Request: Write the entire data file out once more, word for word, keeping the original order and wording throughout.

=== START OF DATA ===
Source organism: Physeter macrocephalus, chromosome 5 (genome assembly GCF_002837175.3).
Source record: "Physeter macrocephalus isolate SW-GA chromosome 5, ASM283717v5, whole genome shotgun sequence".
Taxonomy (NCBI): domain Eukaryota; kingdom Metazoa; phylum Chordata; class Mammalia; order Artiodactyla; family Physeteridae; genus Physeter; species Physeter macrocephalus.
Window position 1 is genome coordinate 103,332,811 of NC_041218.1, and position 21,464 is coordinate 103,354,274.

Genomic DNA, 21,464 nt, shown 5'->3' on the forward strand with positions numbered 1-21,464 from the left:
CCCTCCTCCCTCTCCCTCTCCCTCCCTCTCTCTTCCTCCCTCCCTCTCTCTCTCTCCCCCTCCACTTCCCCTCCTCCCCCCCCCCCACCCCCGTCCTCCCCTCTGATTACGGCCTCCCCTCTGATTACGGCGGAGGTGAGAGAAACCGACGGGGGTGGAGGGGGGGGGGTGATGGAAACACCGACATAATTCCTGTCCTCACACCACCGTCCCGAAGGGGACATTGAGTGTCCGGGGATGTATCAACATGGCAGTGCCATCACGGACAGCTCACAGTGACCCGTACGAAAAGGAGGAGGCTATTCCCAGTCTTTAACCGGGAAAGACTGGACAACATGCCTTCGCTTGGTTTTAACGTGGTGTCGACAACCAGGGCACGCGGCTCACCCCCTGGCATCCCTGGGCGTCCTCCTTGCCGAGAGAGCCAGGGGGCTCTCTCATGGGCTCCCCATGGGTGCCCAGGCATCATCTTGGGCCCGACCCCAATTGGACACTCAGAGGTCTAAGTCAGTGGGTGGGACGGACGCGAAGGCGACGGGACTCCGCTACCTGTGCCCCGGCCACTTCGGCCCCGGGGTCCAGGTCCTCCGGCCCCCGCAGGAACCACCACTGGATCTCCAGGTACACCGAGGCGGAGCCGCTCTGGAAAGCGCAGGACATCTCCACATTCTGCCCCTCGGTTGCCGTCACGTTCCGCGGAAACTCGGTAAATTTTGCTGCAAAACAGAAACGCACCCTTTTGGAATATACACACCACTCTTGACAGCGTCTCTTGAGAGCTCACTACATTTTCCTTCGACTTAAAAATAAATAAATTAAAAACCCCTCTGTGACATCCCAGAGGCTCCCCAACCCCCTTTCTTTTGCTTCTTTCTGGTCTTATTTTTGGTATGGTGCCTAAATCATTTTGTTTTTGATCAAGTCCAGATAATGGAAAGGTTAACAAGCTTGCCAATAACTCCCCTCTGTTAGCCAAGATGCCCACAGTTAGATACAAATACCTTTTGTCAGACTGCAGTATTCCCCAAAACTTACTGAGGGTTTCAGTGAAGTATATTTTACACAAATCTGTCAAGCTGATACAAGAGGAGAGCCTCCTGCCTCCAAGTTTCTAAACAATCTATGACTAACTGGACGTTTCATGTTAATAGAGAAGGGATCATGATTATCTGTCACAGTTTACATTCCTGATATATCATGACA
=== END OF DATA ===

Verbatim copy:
Source organism: Physeter macrocephalus, chromosome 5 (genome assembly GCF_002837175.3).
Source record: "Physeter macrocephalus isolate SW-GA chromosome 5, ASM283717v5, whole genome shotgun sequence".
Taxonomy (NCBI): domain Eukaryota; kingdom Metazoa; phylum Chordata; class Mammalia; order Artiodactyla; family Physeteridae; genus Physeter; species Physeter macrocephalus.
Window position 1 is genome coordinate 103,332,811 of NC_041218.1, and position 21,464 is coordinate 103,354,274.

Genomic DNA, 21,464 nt, shown 5'->3' on the forward strand with positions numbered 1-21,464 from the left:
CCCTCCTCCCTCTCCCTCTCCCTCCCTCTCTCTTCCTCCCTCCCTCTCTCTCTCTCCCCCTCCACTTCCCCTCCTCCCCCCCCCCCACCCCCGTCCTCCCCTCTGATTACGGCCTCCCCTCTGATTACGGCGGAGGTGAGAGAAACCGACGGGGGTGGAGGGGGGGGGGTGATGGAAACACCGACATAATTCCTGTCCTCACACCACCGTCCCGAAGGGGACATTGAGTGTCCGGGGATGTATCAACATGGCAGTGCCATCACGGACAGCTCACAGTGACCCGTACGAAAAGGAGGAGGCTATTCCCAGTCTTTAACCGGGAAAGACTGGACAACATGCCTTCGCTTGGTTTTAACGTGGTGTCGACAACCAGGGCACGCGGCTCACCCCCTGGCATCCCTGGGCGTCCTCCTTGCCGAGAGAGCCAGGGGGCTCTCTCATGGGCTCCCCATGGGTGCCCAGGCATCATCTTGGGCCCGACCCCAATTGGACACTCAGAGGTCTAAGTCAGTGGGTGGGACGGACGCGAAGGCGACGGGACTCCGCTACCTGTGCCCCGGCCACTTCGGCCCCGGGGTCCAGGTCCTCCGGCCCCCGCAGGAACCACCACTGGATCTCCAGGTACACCGAGGCGGAGCCGCTCTGGAAAGCGCAGGACATCTCCACATTCTGCCCCTCGGTTGCCGTCACGTTCCGCGGAAACTCGGTAAATTTTGCTGCAAAACAGAAACGCACCCTTTTGGAATATACACACCACTCTTGACAGCGTCTCTTGAGAGCTCACTACATTTTCCTTCGACTTAAAAATAAATAAATTAAAAACCCCTCTGTGACATCCCAGAGGCTCCCCAACCCCCTTTCTTTTGCTTCTTTCTGGTCTTATTTTTGGTATGGTGCCTAAATCATTTTGTTTTTGATCAAGTCCAGATAATGGAAAGGTTAACAAGCTTGCCAATAACTCCCCTCTGTTAGCCAAGATGCCCACAGTTAGATACAAATACCTTTTGTCAGACTGCAGTATTCCCCAAAACTTACTGAGGGTTTCAGTGAAGTATATTTTACACAAATCTGTCAAGCTGATACAAGAGGAGAGCCTCCTGCCTCCAAGTTTCTAAACAATCTATGACTAACTGGACGTTTCATGTTAATAGAGAAGGGATCATGATTATCTGTCACAGTTTACATTCCTGATATATCATGACA